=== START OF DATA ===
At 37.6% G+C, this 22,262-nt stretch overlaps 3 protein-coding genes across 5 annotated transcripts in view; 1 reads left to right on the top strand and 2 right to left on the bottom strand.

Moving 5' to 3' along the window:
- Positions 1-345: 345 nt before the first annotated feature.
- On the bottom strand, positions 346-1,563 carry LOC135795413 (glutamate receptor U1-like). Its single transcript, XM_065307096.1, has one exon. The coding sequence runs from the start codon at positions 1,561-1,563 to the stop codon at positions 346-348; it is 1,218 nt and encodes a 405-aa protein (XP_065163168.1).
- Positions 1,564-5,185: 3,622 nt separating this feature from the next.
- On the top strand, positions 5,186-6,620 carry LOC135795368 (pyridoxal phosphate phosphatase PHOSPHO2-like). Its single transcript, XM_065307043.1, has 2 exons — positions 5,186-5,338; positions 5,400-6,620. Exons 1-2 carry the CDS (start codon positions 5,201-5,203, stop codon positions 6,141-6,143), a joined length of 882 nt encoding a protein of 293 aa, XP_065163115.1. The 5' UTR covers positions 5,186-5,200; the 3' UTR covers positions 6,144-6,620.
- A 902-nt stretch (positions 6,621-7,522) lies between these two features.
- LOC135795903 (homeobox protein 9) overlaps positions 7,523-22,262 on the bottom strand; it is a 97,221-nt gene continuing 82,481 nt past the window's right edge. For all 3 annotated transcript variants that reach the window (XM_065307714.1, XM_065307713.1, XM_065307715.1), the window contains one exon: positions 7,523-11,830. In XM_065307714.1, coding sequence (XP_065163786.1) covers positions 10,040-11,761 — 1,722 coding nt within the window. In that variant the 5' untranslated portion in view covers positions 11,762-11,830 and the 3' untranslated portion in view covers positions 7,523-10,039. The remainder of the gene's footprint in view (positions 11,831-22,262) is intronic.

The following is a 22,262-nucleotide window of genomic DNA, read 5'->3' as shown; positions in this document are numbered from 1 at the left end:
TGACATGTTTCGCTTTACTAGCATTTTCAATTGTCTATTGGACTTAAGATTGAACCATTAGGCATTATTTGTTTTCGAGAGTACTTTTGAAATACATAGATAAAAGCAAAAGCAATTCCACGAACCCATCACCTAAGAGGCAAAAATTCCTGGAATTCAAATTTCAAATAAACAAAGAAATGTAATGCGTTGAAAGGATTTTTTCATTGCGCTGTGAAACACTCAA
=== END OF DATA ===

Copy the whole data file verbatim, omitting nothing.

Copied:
At 37.6% G+C, this 22,262-nt stretch overlaps 3 protein-coding genes across 5 annotated transcripts in view; 1 reads left to right on the top strand and 2 right to left on the bottom strand.

Moving 5' to 3' along the window:
- Positions 1-345: 345 nt before the first annotated feature.
- On the bottom strand, positions 346-1,563 carry LOC135795413 (glutamate receptor U1-like). Its single transcript, XM_065307096.1, has one exon. The coding sequence runs from the start codon at positions 1,561-1,563 to the stop codon at positions 346-348; it is 1,218 nt and encodes a 405-aa protein (XP_065163168.1).
- Positions 1,564-5,185: 3,622 nt separating this feature from the next.
- On the top strand, positions 5,186-6,620 carry LOC135795368 (pyridoxal phosphate phosphatase PHOSPHO2-like). Its single transcript, XM_065307043.1, has 2 exons — positions 5,186-5,338; positions 5,400-6,620. Exons 1-2 carry the CDS (start codon positions 5,201-5,203, stop codon positions 6,141-6,143), a joined length of 882 nt encoding a protein of 293 aa, XP_065163115.1. The 5' UTR covers positions 5,186-5,200; the 3' UTR covers positions 6,144-6,620.
- A 902-nt stretch (positions 6,621-7,522) lies between these two features.
- LOC135795903 (homeobox protein 9) overlaps positions 7,523-22,262 on the bottom strand; it is a 97,221-nt gene continuing 82,481 nt past the window's right edge. For all 3 annotated transcript variants that reach the window (XM_065307714.1, XM_065307713.1, XM_065307715.1), the window contains one exon: positions 7,523-11,830. In XM_065307714.1, coding sequence (XP_065163786.1) covers positions 10,040-11,761 — 1,722 coding nt within the window. In that variant the 5' untranslated portion in view covers positions 11,762-11,830 and the 3' untranslated portion in view covers positions 7,523-10,039. The remainder of the gene's footprint in view (positions 11,831-22,262) is intronic.

The following is a 22,262-nucleotide window of genomic DNA, read 5'->3' as shown; positions in this document are numbered from 1 at the left end:
TGACATGTTTCGCTTTACTAGCATTTTCAATTGTCTATTGGACTTAAGATTGAACCATTAGGCATTATTTGTTTTCGAGAGTACTTTTGAAATACATAGATAAAAGCAAAAGCAATTCCACGAACCCATCACCTAAGAGGCAAAAATTCCTGGAATTCAAATTTCAAATAAACAAAGAAATGTAATGCGTTGAAAGGATTTTTTCATTGCGCTGTGAAACACTCAA